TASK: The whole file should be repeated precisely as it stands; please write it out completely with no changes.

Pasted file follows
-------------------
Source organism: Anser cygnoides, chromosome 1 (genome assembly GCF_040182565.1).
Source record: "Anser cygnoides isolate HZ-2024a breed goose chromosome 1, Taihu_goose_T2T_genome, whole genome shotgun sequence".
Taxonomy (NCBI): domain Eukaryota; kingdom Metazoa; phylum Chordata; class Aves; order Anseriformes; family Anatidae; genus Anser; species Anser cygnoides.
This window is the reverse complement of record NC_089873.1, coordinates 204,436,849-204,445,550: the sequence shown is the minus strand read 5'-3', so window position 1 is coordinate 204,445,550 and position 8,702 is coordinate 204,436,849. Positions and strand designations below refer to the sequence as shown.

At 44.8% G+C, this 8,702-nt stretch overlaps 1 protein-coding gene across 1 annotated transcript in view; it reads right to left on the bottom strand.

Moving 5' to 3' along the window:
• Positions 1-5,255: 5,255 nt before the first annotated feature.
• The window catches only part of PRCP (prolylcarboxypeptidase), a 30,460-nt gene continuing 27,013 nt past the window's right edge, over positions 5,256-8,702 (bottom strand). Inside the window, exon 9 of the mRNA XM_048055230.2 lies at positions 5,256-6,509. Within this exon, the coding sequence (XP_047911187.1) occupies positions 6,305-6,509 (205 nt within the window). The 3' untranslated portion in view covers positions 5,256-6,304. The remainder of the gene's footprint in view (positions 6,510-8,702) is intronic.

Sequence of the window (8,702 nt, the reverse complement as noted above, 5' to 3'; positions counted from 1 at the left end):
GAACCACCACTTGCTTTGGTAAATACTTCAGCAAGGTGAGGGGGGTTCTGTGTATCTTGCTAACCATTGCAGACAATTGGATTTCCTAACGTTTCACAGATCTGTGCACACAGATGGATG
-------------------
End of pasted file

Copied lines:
Source organism: Anser cygnoides, chromosome 1 (genome assembly GCF_040182565.1).
Source record: "Anser cygnoides isolate HZ-2024a breed goose chromosome 1, Taihu_goose_T2T_genome, whole genome shotgun sequence".
Taxonomy (NCBI): domain Eukaryota; kingdom Metazoa; phylum Chordata; class Aves; order Anseriformes; family Anatidae; genus Anser; species Anser cygnoides.
This window is the reverse complement of record NC_089873.1, coordinates 204,436,849-204,445,550: the sequence shown is the minus strand read 5'-3', so window position 1 is coordinate 204,445,550 and position 8,702 is coordinate 204,436,849. Positions and strand designations below refer to the sequence as shown.

At 44.8% G+C, this 8,702-nt stretch overlaps 1 protein-coding gene across 1 annotated transcript in view; it reads right to left on the bottom strand.

Moving 5' to 3' along the window:
• Positions 1-5,255: 5,255 nt before the first annotated feature.
• The window catches only part of PRCP (prolylcarboxypeptidase), a 30,460-nt gene continuing 27,013 nt past the window's right edge, over positions 5,256-8,702 (bottom strand). Inside the window, exon 9 of the mRNA XM_048055230.2 lies at positions 5,256-6,509. Within this exon, the coding sequence (XP_047911187.1) occupies positions 6,305-6,509 (205 nt within the window). The 3' untranslated portion in view covers positions 5,256-6,304. The remainder of the gene's footprint in view (positions 6,510-8,702) is intronic.

Sequence of the window (8,702 nt, the reverse complement as noted above, 5' to 3'; positions counted from 1 at the left end):
GAACCACCACTTGCTTTGGTAAATACTTCAGCAAGGTGAGGGGGGTTCTGTGTATCTTGCTAACCATTGCAGACAATTGGATTTCCTAACGTTTCACAGATCTGTGCACACAGATGGATG